Research Article
Research Article
Diversity and conservation of terrestrial vertebrates (birds, mammals, and reptiles) of Sierra Cucapá, Mexicali, Baja California, Mexico
expand article infoRafael Villegas-Patraca, José Luis Aguilar-López, Julio César Hernández-Hernández, Oscar Muñoz-Jiménez
‡ Unidad de Servicios Profesionales Altamente Especializados (USPAE), Veracruz, Mexico
Open Access


Knowledge about the biodiversity of Baja California has been obtained mainly from natural protected areas (NPAs), while some unprotected natural areas have been poorly studied. The Sierra Cucapá in the northeast of the peninsula is one example. The objectives of this study are 1) to integrate existing knowledge of bird, mammal, and reptile diversity in Cucapá from public databases, citizen science platforms, and information generated from fieldwork, 2) to identify the spatial distribution of records in the study area, 3) to compare the composition of vertebrate species of Cucapá with that of NPAs of northern part of the peninsula, and 4) to assess the biological conservation value of Cucapá. We obtained records of 150 species of native vertebrates (102 birds, 34 mammals, and 14 reptiles) of which 10 species of birds, four mammals, and seven reptiles are included in a risk extinction category. The different sources of information contributed in a complementary way to the species inventories. Large areas in western and northern Cucapá lack records. The total difference in species composition between Cucapá and nearby NPAs ranged between 58 and 69% for birds, 61 and 79% for mammals, and 69 and 87% for reptiles. The species richness of Cucapá, its particular species composition, the presence of species in risk extinction categories, and the number and size of unexplored areas indicate that this area represents an opportunity for biological conservation in the northern part of the Peninsula. This work provides compelling data for the protection of Cucapá.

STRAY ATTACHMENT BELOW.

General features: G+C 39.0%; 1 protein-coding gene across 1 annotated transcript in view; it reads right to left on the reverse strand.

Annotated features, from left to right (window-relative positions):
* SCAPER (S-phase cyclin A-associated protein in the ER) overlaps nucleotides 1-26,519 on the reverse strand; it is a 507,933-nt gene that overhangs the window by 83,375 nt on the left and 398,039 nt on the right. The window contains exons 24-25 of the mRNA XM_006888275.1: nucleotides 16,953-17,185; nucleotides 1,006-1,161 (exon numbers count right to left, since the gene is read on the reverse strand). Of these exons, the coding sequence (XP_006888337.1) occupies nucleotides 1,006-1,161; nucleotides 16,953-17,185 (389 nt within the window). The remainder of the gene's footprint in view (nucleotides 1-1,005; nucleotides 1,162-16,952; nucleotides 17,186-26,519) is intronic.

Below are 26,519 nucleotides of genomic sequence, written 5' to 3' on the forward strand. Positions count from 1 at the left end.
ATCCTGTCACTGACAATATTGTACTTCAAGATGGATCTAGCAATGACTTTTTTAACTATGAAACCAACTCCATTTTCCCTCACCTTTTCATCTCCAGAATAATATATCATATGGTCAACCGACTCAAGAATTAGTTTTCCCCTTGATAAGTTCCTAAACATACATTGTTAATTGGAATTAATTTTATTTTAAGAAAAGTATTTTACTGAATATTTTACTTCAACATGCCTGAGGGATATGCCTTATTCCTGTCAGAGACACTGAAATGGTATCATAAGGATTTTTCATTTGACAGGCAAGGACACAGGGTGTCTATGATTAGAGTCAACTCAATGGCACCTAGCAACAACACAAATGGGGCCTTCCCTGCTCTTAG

citizen science, databases, fieldwork, natural protected areas system, species composition


The Baja California Peninsula (hereafter the Peninsula) in northwestern Mexico is a biologically important region with a remarkable species richness and high amount of endemism in various biological groups (Rojas-Soto et al. 2003; Riemann and Ezcurra 2005; Ramírez-Acosta et al. 2012). For example, 514 species of birds (Erickson et al. 2013), 70 mammals (Guevara-Carrizales et al. 2016), and 99 reptiles (Hollingsworth et al. 2015) have been recorded. However, biological diversity on the Peninsula has been evaluated mostly in natural protected areas (NPAs), with gaps in or knowledge of species richness especially in non-protected areas.

The NPAs system in the northern part of the Peninsula includes eight areas covering two main ecosystems types: arid environments under 100 m above sea level (a.s.l.) in the extreme northeast, and coniferous forests between 1500 and 1900 m a.s.l. in the Sierra de Juárez. Biological information on certain groups of terrestrial vertebrates is available for some of these NPAs under government administration (e.g. CONANP 2007, 2011; Guevara-Carrizales et al. 2013; Hinojosa-Huerta et al. 2013). However, some NPAs under community or private management, as well as unprotected natural areas, lack species inventories, making difficult to evaluate their potential for biological conservation and consequently limiting the possibility of including unprotected areas in formal protection schemes.